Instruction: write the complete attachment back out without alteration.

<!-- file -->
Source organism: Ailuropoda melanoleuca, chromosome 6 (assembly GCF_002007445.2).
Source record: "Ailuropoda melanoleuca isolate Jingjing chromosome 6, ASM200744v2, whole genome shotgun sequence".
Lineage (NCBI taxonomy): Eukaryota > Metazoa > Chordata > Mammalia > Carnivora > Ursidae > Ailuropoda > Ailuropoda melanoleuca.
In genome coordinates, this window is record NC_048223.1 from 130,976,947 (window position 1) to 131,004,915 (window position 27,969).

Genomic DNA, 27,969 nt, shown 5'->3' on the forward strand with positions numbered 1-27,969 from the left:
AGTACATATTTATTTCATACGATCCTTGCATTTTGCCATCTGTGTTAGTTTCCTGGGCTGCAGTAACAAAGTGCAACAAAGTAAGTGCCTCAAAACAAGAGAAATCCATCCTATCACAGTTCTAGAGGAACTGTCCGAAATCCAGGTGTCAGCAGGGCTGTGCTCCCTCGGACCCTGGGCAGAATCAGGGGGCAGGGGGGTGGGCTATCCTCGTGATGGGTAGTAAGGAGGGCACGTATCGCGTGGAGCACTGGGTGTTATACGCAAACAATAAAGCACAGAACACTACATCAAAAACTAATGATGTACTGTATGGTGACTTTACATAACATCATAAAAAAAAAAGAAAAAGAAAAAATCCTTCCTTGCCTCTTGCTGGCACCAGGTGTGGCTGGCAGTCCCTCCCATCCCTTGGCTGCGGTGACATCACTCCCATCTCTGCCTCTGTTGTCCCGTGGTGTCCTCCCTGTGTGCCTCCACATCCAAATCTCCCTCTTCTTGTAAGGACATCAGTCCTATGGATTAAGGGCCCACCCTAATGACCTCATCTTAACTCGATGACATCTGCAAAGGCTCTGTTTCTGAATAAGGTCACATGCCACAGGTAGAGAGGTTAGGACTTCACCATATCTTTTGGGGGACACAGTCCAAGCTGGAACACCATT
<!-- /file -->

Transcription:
Source organism: Ailuropoda melanoleuca, chromosome 6 (assembly GCF_002007445.2).
Source record: "Ailuropoda melanoleuca isolate Jingjing chromosome 6, ASM200744v2, whole genome shotgun sequence".
Lineage (NCBI taxonomy): Eukaryota > Metazoa > Chordata > Mammalia > Carnivora > Ursidae > Ailuropoda > Ailuropoda melanoleuca.
In genome coordinates, this window is record NC_048223.1 from 130,976,947 (window position 1) to 131,004,915 (window position 27,969).

Genomic DNA, 27,969 nt, shown 5'->3' on the forward strand with positions numbered 1-27,969 from the left:
AGTACATATTTATTTCATACGATCCTTGCATTTTGCCATCTGTGTTAGTTTCCTGGGCTGCAGTAACAAAGTGCAACAAAGTAAGTGCCTCAAAACAAGAGAAATCCATCCTATCACAGTTCTAGAGGAACTGTCCGAAATCCAGGTGTCAGCAGGGCTGTGCTCCCTCGGACCCTGGGCAGAATCAGGGGGCAGGGGGGTGGGCTATCCTCGTGATGGGTAGTAAGGAGGGCACGTATCGCGTGGAGCACTGGGTGTTATACGCAAACAATAAAGCACAGAACACTACATCAAAAACTAATGATGTACTGTATGGTGACTTTACATAACATCATAAAAAAAAAAGAAAAAGAAAAAATCCTTCCTTGCCTCTTGCTGGCACCAGGTGTGGCTGGCAGTCCCTCCCATCCCTTGGCTGCGGTGACATCACTCCCATCTCTGCCTCTGTTGTCCCGTGGTGTCCTCCCTGTGTGCCTCCACATCCAAATCTCCCTCTTCTTGTAAGGACATCAGTCCTATGGATTAAGGGCCCACCCTAATGACCTCATCTTAACTCGATGACATCTGCAAAGGCTCTGTTTCTGAATAAGGTCACATGCCACAGGTAGAGAGGTTAGGACTTCACCATATCTTTTGGGGGACACAGTCCAAGCTGGAACACCATT